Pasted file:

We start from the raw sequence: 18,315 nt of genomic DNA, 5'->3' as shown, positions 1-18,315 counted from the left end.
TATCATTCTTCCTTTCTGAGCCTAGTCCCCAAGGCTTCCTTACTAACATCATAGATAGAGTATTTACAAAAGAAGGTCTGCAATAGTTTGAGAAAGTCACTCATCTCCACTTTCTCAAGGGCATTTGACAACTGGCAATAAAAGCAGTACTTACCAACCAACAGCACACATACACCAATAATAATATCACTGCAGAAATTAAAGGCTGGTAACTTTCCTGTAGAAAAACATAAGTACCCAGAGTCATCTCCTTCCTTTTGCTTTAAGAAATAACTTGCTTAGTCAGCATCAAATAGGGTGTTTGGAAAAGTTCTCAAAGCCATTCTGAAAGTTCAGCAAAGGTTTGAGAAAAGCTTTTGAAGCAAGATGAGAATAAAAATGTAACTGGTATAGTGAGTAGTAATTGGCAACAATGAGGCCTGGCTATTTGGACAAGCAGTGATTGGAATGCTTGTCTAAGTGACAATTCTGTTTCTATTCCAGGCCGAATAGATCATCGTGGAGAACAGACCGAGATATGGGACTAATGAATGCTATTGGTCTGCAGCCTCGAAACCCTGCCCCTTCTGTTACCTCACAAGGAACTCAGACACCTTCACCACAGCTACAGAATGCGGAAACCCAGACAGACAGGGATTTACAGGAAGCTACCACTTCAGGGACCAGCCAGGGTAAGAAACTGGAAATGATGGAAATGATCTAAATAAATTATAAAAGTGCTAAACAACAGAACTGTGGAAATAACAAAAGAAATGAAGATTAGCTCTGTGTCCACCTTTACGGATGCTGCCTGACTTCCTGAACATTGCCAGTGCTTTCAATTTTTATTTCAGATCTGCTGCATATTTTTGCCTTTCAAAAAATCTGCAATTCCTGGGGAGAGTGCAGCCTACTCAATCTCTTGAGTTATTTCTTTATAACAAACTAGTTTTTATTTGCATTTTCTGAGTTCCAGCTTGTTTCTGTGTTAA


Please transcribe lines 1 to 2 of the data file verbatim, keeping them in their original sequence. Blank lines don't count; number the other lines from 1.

We start from the raw sequence: 18,315 nt of genomic DNA, 5'->3' as shown, positions 1-18,315 counted from the left end.
TATCATTCTTCCTTTCTGAGCCTAGTCCCCAAGGCTTCCTTACTAACATCATAGATAGAGTATTTACAAAAGAAGGTCTGCAATAGTTTGAGAAAGTCACTCATCTCCACTTTCTCAAGGGCATTTGACAACTGGCAATAAAAGCAGTACTTACCAACCAACAGCACACATACACCAATAATAATATCACTGCAGAAATTAAAGGCTGGTAACTTTCCTGTAGAAAAACATAAGTACCCAGAGTCATCTCCTTCCTTTTGCTTTAAGAAATAACTTGCTTAGTCAGCATCAAATAGGGTGTTTGGAAAAGTTCTCAAAGCCATTCTGAAAGTTCAGCAAAGGTTTGAGAAAAGCTTTTGAAGCAAGATGAGAATAAAAATGTAACTGGTATAGTGAGTAGTAATTGGCAACAATGAGGCCTGGCTATTTGGACAAGCAGTGATTGGAATGCTTGTCTAAGTGACAATTCTGTTTCTATTCCAGGCCGAATAGATCATCGTGGAGAACAGACCGAGATATGGGACTAATGAATGCTATTGGTCTGCAGCCTCGAAACCCTGCCCCTTCTGTTACCTCACAAGGAACTCAGACACCTTCACCACAGCTACAGAATGCGGAAACCCAGACAGACAGGGATTTACAGGAAGCTACCACTTCAGGGACCAGCCAGGGTAAGAAACTGGAAATGATGGAAATGATCTAAATAAATTATAAAAGTGCTAAACAACAGAACTGTGGAAATAACAAAAGAAATGAAGATTAGCTCTGTGTCCACCTTTACGGATGCTGCCTGACTTCCTGAACATTGCCAGTGCTTTCAATTTTTATTTCAGATCTGCTGCATATTTTTGCCTTTCAAAAAATCTGCAATTCCTGGGGAGAGTGCAGCCTACTCAATCTCTTGAGTTATTTCTTTATAACAAACTAGTTTTTATTTGCATTTTCTGAGTTCCAGCTTGTTTCTGTGTTAA